Linguistic commentary from a guy who takes things too literally

Linguistic Memoirs

Posted by Neal on September 20, 2009

I’ve been having fun reading books in a recently emerged genre: the linguistic memoir. I’ve already reviewed David Crystal’s contribution. I’ve also read three others, but haven’t had the time to do a proper review of them. Luckily, others have, and I’ve picked out the reviews that reflect how I’ve felt about the books.

Bastard TonguesThe best of the three was Bastard Tongues, in which Derek Bickerton takes the reader to Africa, the Caribbean, South America, and the Pacific as he searches for and analyzes creole languages of the world, showing what they tell us about the nature of language. Almost as interesting as the linguistic discussion are Bickerton’s stories of dealing with academic bureaucracy, working with colleagues and protégés, and hanging out in bars and other seamy places in his research locales. Michael Erard reviews it here.

Don't Sleep, There Are SnakesNot quite as interesting, but still pretty good, was Daniel Everett’s Don’t Sleep, There Are Snakes. This is a mixture of memoir not only with linguistics, but with anthropology, as Everett recounts his adventures and lessons learned during his time as a missionary with the Pirahã tribe of Brazil, including how his experiences with them affected his family, and ultimately caused him to question his own Christian beliefs. Although the Pirahã language is discussed throughout the book, the first part of the book is primarily anthropological; the second part lays out how different this language is from other languages, and how (he argues) it poses challenges for Chomskyan linguistic theory. Deborah Cameron reviews it here. I agree with all of what she says except for her ultimate conclusion that they make the book “more frustrating than enlightening”.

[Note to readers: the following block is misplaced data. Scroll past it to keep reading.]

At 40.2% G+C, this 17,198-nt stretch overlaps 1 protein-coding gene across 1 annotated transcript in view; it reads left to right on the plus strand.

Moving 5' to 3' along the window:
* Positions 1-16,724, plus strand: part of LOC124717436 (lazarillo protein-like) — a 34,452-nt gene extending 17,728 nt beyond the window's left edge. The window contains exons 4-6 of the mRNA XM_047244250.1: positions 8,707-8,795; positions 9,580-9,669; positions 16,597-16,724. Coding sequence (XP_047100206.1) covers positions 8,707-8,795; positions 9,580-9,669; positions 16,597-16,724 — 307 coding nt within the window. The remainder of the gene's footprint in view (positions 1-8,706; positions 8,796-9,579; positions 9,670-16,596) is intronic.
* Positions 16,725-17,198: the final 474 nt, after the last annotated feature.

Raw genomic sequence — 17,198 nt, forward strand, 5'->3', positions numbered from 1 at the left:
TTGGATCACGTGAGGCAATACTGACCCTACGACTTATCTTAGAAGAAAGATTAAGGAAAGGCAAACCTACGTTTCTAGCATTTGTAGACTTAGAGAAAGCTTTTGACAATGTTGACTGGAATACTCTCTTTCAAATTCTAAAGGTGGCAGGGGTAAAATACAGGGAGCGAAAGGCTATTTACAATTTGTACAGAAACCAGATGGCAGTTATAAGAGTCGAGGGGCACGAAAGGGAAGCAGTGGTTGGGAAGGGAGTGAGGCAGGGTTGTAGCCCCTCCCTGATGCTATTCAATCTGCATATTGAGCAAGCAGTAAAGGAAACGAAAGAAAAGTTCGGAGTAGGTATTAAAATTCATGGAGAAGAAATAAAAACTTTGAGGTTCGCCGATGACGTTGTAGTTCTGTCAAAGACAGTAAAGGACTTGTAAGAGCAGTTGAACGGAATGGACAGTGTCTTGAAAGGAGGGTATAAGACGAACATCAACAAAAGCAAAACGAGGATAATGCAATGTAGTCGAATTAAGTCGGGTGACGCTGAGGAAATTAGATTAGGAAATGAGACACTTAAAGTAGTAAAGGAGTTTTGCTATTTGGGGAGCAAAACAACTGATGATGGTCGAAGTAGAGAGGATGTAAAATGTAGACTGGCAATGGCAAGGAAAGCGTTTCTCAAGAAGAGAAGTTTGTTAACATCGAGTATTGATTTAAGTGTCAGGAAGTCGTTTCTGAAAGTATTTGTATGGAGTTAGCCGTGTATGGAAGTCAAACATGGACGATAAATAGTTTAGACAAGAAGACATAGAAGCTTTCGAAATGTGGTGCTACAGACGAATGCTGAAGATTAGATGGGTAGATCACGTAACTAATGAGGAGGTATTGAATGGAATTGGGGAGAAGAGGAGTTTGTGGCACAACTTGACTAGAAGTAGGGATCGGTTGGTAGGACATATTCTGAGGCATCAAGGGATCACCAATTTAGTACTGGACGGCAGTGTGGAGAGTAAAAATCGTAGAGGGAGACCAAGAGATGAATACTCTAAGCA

Dreaming in HindiThe third one, Katherine Russell Rich’s Dreaming in Hindi, is different from the others. She’s not a linguist, but incorporates linguists’ research on second language acquisition as she recounts her year of living in India to learn Hindi. The linguistic parts were very interesting, but the memoir overall dragged so much that I’m still only halfway through it, even though I’ve kept it to the end of the library’s lending period, and will have to return it tomorrow unfinished. It also suffers from the lack of an index — both to revisit the linguistic explanations, and to refresh your memory on characters you’ve forgotten who have reentered the narrative. Katherine Hill reviews it here for

3 Responses to “Linguistic Memoirs”

  1. Oh, sigh. In my mind, all Chomsky has posited–if you’ll allow me to way oversimplify–is that the brain is pre-programmed with some toggles. Hi, I’m a language! Either I’m pro-drop or non, either adjectives come before or after the nouns they modify, etc. And some of these rules come together as sets. Just because a culture arises, and language with it, that doesn’t make use of all the available toggles the human brain is capable of employing doesn’t shoot holes in the theory that they exist.

  2. […] Bastard Tongues […]

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